City mail slowed by false alarm

A bioterrorism scare slammed the brakes on New Haven’s mail delivery system Friday, foreshadowing a series of terrorism scares Monday.

White powder, which later tested negative for anthrax, was found in mail bins by post office employees at the main New Haven post office, located at 50 Brewery St. The courier center halted all of its operations and evacuated the building just before 9 a.m. — two hours after workers discovered the powder.

Initial on-site tests showed no presence of anthrax in the substance, but FBI representative Lisa Bull said that more extensive test results from the FBI state office have not yet come in.

Officials do not know the source of the powder.

A number of suspicious packages and powders have been reported to New Haven and state authorities in the past week, including as many as six Monday.

Friday’s scare stopped operation of New Haven’s main post office from nine in the morning to four in the afternoon. Service to three metro-area zip codes — 06510, 06519 and 06511 — was delayed. Approximately 22,000 homes and businesses were affected.

Postal Workers’ Union President John Dirzius said grime in mail bins is not uncommon, but the increased caution is appropriate.

“Two months ago, we probably wouldn’t have done anything,” Dirzius said. “The heightened security has added to people’s sensitivity.”

The Postal Workers’ Union is currently demanding gloves for its mailroom employees as part of a national call for increased sanitary precautions.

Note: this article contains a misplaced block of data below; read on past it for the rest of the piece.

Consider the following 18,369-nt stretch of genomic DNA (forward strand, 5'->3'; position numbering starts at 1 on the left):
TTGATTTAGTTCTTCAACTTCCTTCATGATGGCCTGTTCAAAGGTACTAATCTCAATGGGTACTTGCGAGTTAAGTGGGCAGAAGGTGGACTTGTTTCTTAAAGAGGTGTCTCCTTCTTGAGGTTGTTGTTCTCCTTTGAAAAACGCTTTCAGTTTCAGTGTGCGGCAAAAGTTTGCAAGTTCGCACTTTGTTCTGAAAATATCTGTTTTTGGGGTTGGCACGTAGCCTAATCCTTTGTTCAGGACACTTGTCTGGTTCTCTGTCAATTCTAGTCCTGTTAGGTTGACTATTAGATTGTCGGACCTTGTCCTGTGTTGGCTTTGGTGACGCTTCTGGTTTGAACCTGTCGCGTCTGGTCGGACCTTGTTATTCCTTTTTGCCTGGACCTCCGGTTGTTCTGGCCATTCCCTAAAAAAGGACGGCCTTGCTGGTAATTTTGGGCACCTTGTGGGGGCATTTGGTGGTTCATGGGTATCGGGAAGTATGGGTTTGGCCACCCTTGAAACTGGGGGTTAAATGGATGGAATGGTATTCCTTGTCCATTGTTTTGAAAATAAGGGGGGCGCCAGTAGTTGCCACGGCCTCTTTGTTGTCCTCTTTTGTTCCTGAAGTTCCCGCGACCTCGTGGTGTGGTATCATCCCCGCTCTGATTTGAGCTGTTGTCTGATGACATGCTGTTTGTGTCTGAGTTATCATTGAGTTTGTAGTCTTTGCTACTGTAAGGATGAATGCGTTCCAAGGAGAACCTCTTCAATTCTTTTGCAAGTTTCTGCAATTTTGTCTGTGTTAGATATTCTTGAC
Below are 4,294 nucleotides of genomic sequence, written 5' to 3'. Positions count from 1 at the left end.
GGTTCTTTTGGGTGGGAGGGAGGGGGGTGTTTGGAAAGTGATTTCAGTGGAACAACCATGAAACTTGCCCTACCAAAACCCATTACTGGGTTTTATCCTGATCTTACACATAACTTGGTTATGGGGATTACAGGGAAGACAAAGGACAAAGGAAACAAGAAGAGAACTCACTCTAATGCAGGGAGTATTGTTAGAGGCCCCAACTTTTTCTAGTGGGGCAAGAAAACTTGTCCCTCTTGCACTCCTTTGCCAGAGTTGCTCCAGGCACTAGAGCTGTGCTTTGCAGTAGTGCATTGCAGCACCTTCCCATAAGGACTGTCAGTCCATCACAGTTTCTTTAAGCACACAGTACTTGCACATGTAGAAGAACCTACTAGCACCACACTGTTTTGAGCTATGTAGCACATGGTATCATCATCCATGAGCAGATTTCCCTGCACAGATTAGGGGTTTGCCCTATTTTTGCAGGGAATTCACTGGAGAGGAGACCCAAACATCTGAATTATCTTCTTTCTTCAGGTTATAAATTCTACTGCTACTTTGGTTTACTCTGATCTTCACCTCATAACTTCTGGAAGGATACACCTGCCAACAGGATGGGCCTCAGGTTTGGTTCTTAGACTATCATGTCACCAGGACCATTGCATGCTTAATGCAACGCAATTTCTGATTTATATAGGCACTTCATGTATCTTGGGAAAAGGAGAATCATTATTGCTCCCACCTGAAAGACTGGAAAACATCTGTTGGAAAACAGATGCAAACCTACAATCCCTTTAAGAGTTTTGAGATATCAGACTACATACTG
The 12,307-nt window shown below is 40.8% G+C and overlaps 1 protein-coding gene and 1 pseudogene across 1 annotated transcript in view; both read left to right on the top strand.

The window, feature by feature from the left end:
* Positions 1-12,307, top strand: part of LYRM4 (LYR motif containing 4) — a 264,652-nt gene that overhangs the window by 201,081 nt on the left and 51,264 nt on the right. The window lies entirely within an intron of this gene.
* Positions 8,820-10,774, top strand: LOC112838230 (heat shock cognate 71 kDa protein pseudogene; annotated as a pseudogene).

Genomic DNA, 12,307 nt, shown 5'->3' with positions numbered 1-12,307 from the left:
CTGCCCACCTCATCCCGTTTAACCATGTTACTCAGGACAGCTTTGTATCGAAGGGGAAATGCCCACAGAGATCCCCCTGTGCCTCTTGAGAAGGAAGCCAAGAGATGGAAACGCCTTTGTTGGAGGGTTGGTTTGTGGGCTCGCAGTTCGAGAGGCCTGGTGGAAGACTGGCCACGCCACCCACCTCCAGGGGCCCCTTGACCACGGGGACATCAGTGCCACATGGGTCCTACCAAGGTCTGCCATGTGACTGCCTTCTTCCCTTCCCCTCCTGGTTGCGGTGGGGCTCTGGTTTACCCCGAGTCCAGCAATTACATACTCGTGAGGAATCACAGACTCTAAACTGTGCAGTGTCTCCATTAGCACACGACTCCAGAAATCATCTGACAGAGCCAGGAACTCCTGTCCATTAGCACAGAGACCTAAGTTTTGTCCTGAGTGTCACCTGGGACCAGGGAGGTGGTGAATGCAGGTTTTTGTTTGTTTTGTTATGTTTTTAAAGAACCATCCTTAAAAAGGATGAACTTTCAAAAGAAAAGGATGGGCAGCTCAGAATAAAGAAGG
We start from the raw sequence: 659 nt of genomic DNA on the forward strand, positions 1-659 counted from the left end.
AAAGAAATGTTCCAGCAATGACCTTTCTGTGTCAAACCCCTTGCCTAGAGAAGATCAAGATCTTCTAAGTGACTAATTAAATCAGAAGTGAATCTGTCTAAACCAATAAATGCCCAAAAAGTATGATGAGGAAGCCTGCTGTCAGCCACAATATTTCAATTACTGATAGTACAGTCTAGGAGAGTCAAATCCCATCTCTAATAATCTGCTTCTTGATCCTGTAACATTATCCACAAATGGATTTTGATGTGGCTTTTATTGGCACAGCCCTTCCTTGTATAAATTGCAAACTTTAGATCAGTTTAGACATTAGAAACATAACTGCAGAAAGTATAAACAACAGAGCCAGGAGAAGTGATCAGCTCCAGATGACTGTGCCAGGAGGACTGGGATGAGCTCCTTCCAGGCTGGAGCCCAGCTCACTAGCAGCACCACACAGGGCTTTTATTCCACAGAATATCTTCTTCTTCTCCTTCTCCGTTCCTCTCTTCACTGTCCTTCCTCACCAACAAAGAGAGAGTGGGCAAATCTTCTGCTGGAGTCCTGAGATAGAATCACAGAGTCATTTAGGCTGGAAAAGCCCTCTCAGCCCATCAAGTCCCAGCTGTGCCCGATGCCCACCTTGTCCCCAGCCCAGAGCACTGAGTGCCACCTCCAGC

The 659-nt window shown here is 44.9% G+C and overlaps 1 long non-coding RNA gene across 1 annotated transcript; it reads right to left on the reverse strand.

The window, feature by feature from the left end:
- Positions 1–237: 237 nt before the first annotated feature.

“Our concern is the safety and health of our employees,” Dirzius said. “We handle millions of pieces of mail a day.”

A warning issued by the FBI a day before the scare prompted calls to civil agencies around the country and state.

Bull said there have been over 100 reports of suspected biological threats in Connecticut since the Sept. 11 terrorist attacks. She added that the extent to which citizens should be concerned depends upon the nature of the situation.

Since the FBI’s warning of the possibility of further terrorist activity, post offices and businesses have kept their eyes open for suspicious packages.

On campus, Yale Station is continuing to scrutinize incoming mail. Officials at the post office encourage students who receive unusual mail to notify authorities.

Yale Station mail clerk Ward Colburn said, “Our effort is ongoing year-round, terrorists or not.”

To date, Yale Station has not received any reports of suspicious mail.

“We are continuing same as always, although a little more aware,” added Colburn.

Comments